Participating in commencement made me realize that the arcane ritual was not primarily for my benefit (though I do like my graduation pictures) but rather for the benefit of the community of people I brought along with me in the journey. Graduation is really about acknowledging the people who sacrificed to get you to finish your degree. Their participation in the events, moreover, had an effect on me I was not expecting in the least: The coming together of family and friends made receiving my Ph.D. and getting a job real to me in a way that I had not been able to grasp—even when I received my certificate of completion. My family and friends banished the numbness I had felt upon submitting my dissertation. They helped me get comfortable with the "Ph.D." now appended to my name.
But what happened in my real, day-to-day life while I was feeling happy, worn, and crazy? When I couldn't tell whether I was exploding or imploding?
I don't know. Don't recall. Have no idea. Fugue state. During those months before graduation, my partner, Micah, afforded me the luxury of not having to think about anything but finishing my dissertation. Having taken the year off in order to decompress from being an assistant principal at an area charter school while simultaneously completing a rigorous master's program, he took on the very real and very necessary work of investigating the Ohio city we eventually moved to in late July.
During the months of March, April, and May, Micah looked into local culture, amenities, restaurants, state parks, you name it. He did research on possible employment options for himself, and most important, he scoured the housing available for our dog and us. At the same time, he planned our driving route across country, complete with pet-friendly hotels, and contacted moving companies and got quotes for our move from Oakland, Calif., to Marietta. There's nothing quite like getting moving quotes to make a move feel real, especially when you start to realize that your moving allowance will in no way cover all of the expenses.
The costs of starting a new job in any employment sector are high, but the abject poverty of graduate-student life makes the shift to being a faculty member—a professional with a real salary—extremely fraught. The first shock, emotional and financial, for us was the cost of the move. In the world out there, where real, nonacademic people live, moving across the country can easily cost $10,000 or more.
Well, nobody tells you that when you're a graduate student. The information isn't being kept from you; it's just that, both in college and in graduate school, either my moves were subsidized by family or friends (read: they carried my stuff while I "supervised"), or everything I owned could fit into the trunk of my car. When you start to accumulate stuff (a bed, a pot, a wine opener) as a graduate student, moving entails renting a cheap truck and getting any friend you have who is not worried about wrenching his or her back to help you in exchange for beer and pizza. You start to accumulate a lot more stuff, however, once you have a partner and you have lived in the same place for eight years.
The college was kind enough to raise my allowance to cover the moving-company costs, though it was under no obligation to do so. But there have been other expenses for which we did not and could not plan—like staying at a hotel for more than a week while we found suitable housing, and having to eat out every day for two weeks. One of the realities of moving from a large metropolitan area (in this case, San Francisco) to a small city in a largely rural setting is that there is a dearth of rental properties. At least in this part of the country, people tend to own their houses, and the rental market has very little inventory.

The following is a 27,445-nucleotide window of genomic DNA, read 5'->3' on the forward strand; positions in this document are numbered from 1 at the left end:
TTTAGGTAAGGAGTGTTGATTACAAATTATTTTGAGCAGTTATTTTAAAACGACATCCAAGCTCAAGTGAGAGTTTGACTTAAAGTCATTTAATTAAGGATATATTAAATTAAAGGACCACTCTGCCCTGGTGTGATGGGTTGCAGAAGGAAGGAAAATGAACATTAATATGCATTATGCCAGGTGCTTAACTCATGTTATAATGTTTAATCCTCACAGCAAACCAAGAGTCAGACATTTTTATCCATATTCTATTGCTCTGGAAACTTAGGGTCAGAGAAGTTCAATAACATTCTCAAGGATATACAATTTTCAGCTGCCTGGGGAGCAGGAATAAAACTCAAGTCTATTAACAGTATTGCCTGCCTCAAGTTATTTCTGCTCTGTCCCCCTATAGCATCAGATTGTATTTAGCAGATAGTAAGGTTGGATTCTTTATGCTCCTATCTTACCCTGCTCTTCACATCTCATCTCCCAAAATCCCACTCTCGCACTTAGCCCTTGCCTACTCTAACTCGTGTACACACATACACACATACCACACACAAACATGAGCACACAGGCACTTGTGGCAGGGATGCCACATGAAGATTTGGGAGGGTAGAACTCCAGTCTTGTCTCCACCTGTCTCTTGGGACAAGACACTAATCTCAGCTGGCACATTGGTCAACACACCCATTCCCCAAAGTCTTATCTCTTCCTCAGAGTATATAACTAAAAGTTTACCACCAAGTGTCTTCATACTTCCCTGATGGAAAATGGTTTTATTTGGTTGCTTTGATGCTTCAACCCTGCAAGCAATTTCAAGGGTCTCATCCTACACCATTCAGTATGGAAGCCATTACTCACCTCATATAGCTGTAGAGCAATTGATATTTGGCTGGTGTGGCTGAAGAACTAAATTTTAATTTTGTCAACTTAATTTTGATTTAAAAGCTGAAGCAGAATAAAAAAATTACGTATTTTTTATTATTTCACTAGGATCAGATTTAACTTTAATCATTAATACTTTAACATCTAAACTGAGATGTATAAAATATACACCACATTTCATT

Add to that the fact that we have a very sweet but anxious dog, and whatever rental opportunities Micah found quickly evaporated. For about a week, specifically the week that it took us to drive from California to Ohio, we thought we had secured housing. And we had. But when we got to town, after driving through 100-degree days and administering doggy Xanax more often than I care to admit (not a joke), we went to see the house we had tentatively agreed to take before we left California and discovered that our furniture wouldn't comfortably fit in the place.
Although we had seen pictures, we had failed to take into account the dimensions of the rooms. Had we taken the house, we would have had to put a good deal of our furniture in storage for the duration of the lease and probably buy some new items, a costly proposition even in this relatively inexpensive part of the country.
So we hit the streets looking for a place to live; we drove up and down the streets of the town looking for "for rent" signs. Luckily, a local rental company that Micah had contacted a few weeks back (research, kids, it's important) got in touch with us at around the same time, and it had a suitable house for us. One. We took it.
As we deal with all these welcome, but stressful, disruptions to our lives, I remind myself that I was more than fortunate to arrive at last January's MLA convention with a job offer in hand, and two conference interviews. Many good friends and brilliant scholars with academic pedigrees similar to my own (Columbia undergrad, Berkeley grad) weren't invited to any initial interviews, whether at the MLA, on the phone, or on Skype.
The odds of getting anything, never mind a tenure-track position, were and continue to be rather dismal. Whatever guilt I may have for “surviving” the job market, I know, is a “first-world problem,” but that doesn’t mean I don’t marvel at the fact that I have gotten exactly what I wanted: a Ph.D. from a great university and a tenure-track job at a small liberal-arts college.
As the dust settles, and regular, everyday life begins to take hold again, I get to have the privilege of coming to my office and putting my feet up on my desk while I prepare for class. Course preparation has involved a great deal of work, not to mention the many campus meetings to set curricular and organizational goals for the academic year. And now the real work begins: The students are here.